Partner Honor Bone, Marie Lawson

Queer Places:
(1910) 86 Porchester Terrace, London W
(1932) 21 North Gate, Prince Albert Rd, St John's Wood, London NW8 7EL, UK
Four Winds, Old Guildford Rd, Frimley Green, Camberley GU16 6PG, UK
West Norwood Cemetery and Crematorium West Norwood, London Borough of Lambeth, Greater London, England

Christine Mary Murrell (18 October 1874 – 18 October 1933)[1] was an English medical doctor. In 1924, she became the first female member of the British Medical Association's Central Council. She lived with Honor Bone and Marie Lawson for over 30 years. Christopher St. John had a dual dedication, to Honor Bone and Marie Lawson, in her biography Christine Murrell M.D. (1935). Written at the request of Honor Bone, Christine Murrell's lover, the book acknowledge the fact that Murrell lived with two women, both of whom had loving significance for her. By 1925 all three women were able to move into a house which Murrell had herself designed, The Four Winds, Frimley Green, near Aldershot. In 1930, the triple domestic partnership was extended to London, where Murrell and Bone were already living together. After Murrell's death, Bone was still living at Four Winds in 1941, but Marie Lawson, although in regular and fond contact with her, was no longer living with her.

Dr Christine Murrell, about whom Christopher St. John wrote a biography, joined forces with her ‘beloved friend and colleague’ Dr Honor Bone early in her professional life and lived with her for over 30 years, the last of these spent in a ménage à trois with Marie Lawson, a printer, editor and tax resister. Murrell and Bone worked in general practice together in West London; Murrell, who also used the forename ‘Christopher’, ran one of the first infant welfare clinics, helped with the aftercare of imprisoned suffragettes and became the first woman elected to the Council of the British Medical Association in 1924 and to the General Medical Council in 1933.

Murrell was born in 1874 in Clapham, London. Her parents were Charles Murrell, a coal merchant, and Alice Elizabeth Rains.[1] She attended Clapham High School for Girls and the London School of Medicine for Women, receiving an MBBS in 1899.[2] She spent the beginning of her career in various positions in Northumberland and Liverpool before returning to London to work at the Royal Free Hospital,[1] where she was only the second woman to serve as a house physician.[3] In 1903, she established a private practice in Bayswater with her friend Elizabeth Honor Bone. Murrell received an MD in psychology and mental diseases from the University of London in 1905. From 1907, she led an infant welfare clinic run by the St Marylebone Health Society at Lisson Grove for 18 years.[1]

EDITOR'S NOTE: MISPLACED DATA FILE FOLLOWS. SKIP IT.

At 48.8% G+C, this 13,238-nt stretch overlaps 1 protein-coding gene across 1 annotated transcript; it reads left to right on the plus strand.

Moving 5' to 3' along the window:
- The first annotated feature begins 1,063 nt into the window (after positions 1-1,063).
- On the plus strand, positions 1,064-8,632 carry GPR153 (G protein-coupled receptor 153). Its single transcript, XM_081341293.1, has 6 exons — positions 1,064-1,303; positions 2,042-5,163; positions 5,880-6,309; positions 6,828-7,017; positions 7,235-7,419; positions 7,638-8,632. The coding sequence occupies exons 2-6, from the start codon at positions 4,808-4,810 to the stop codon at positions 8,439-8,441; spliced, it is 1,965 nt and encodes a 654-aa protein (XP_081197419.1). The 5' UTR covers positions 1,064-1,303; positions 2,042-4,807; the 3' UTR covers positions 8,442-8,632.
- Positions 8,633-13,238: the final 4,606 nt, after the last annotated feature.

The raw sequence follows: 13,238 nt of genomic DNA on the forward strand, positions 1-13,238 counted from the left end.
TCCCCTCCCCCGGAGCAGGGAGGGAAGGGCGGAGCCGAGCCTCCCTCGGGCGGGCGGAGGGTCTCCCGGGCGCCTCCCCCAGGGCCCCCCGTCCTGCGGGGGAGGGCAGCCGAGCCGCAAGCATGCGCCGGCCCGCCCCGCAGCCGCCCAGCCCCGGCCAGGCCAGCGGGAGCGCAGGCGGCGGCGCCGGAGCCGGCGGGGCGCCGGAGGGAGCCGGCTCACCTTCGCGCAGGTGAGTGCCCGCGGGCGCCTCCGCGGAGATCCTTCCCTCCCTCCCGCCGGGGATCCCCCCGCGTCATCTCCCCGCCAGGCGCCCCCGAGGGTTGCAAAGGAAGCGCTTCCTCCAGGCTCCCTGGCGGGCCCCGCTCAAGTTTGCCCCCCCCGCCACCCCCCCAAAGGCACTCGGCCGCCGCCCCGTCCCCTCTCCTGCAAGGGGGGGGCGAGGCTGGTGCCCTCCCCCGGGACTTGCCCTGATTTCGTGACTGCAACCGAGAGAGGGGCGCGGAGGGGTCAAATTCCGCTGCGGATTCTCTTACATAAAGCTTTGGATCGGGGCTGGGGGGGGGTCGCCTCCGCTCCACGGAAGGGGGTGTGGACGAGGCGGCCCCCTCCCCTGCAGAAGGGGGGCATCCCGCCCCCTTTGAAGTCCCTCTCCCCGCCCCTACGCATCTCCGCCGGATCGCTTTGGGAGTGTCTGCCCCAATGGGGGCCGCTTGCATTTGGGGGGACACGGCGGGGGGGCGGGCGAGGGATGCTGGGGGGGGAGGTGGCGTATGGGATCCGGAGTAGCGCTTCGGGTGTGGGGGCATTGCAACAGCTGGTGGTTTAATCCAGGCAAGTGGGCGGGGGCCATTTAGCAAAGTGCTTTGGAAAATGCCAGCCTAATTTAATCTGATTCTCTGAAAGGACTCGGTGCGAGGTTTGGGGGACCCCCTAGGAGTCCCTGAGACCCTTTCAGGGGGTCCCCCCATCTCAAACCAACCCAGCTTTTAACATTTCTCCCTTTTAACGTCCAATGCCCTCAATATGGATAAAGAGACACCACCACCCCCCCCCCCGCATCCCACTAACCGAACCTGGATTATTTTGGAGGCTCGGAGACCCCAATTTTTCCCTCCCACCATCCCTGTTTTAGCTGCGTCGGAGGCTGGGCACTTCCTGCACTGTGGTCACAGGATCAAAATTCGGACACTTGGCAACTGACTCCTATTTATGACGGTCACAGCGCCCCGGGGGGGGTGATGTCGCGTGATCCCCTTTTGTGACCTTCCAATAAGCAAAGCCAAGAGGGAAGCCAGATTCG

Murrell was also an activist for women's rights, and was involved in the women's suffrage movement before the First World War. During the war, she served in and became chair of the Women's Emergency Corps. She gave public lectures on women's health for 20 years at the London County Council, and in 1923 she published a series of lectures under the title Womanhood and Health. In 1925, she and Letitia Fairfield conducted a survey of girls' experiences of menstruation; the findings were published in The Lancet in 1930.[1] Murrell served on various committees of the British Medical Association, and in 1924 she became the first woman elected to its Central Council; she sat on the council for nine years, until her death.[2] She was the fifth president of the Medical Women's Federation, from 1926 to 1928. In September 1933, she was the first female representative elected to the General Medical Council, but she died on 18 October 1933 before taking her seat.[1][3]

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